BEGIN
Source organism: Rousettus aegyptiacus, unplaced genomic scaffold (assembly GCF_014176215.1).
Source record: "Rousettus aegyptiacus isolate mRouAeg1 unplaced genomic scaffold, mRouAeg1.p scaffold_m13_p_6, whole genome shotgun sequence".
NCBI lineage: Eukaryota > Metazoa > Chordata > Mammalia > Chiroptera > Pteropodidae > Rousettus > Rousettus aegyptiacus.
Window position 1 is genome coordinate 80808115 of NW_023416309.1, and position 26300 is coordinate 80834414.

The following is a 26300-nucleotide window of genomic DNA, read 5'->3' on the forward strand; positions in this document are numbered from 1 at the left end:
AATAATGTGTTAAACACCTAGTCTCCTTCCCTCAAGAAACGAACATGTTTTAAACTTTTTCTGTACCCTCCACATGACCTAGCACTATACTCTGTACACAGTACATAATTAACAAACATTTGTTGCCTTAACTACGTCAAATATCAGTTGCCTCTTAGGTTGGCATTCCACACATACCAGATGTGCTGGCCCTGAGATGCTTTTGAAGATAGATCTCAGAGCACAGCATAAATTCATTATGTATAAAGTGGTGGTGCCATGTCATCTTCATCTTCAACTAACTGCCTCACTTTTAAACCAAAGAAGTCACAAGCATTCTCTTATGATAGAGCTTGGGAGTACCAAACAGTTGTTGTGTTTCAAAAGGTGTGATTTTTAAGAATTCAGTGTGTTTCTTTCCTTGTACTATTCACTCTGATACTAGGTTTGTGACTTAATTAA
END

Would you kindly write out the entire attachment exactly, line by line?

Source organism: Rousettus aegyptiacus, unplaced genomic scaffold (assembly GCF_014176215.1).
Source record: "Rousettus aegyptiacus isolate mRouAeg1 unplaced genomic scaffold, mRouAeg1.p scaffold_m13_p_6, whole genome shotgun sequence".
NCBI lineage: Eukaryota > Metazoa > Chordata > Mammalia > Chiroptera > Pteropodidae > Rousettus > Rousettus aegyptiacus.
Window position 1 is genome coordinate 80808115 of NW_023416309.1, and position 26300 is coordinate 80834414.

The following is a 26300-nucleotide window of genomic DNA, read 5'->3' on the forward strand; positions in this document are numbered from 1 at the left end:
AATAATGTGTTAAACACCTAGTCTCCTTCCCTCAAGAAACGAACATGTTTTAAACTTTTTCTGTACCCTCCACATGACCTAGCACTATACTCTGTACACAGTACATAATTAACAAACATTTGTTGCCTTAACTACGTCAAATATCAGTTGCCTCTTAGGTTGGCATTCCACACATACCAGATGTGCTGGCCCTGAGATGCTTTTGAAGATAGATCTCAGAGCACAGCATAAATTCATTATGTATAAAGTGGTGGTGCCATGTCATCTTCATCTTCAACTAACTGCCTCACTTTTAAACCAAAGAAGTCACAAGCATTCTCTTATGATAGAGCTTGGGAGTACCAAACAGTTGTTGTGTTTCAAAAGGTGTGATTTTTAAGAATTCAGTGTGTTTCTTTCCTTGTACTATTCACTCTGATACTAGGTTTGTGACTTAATTAA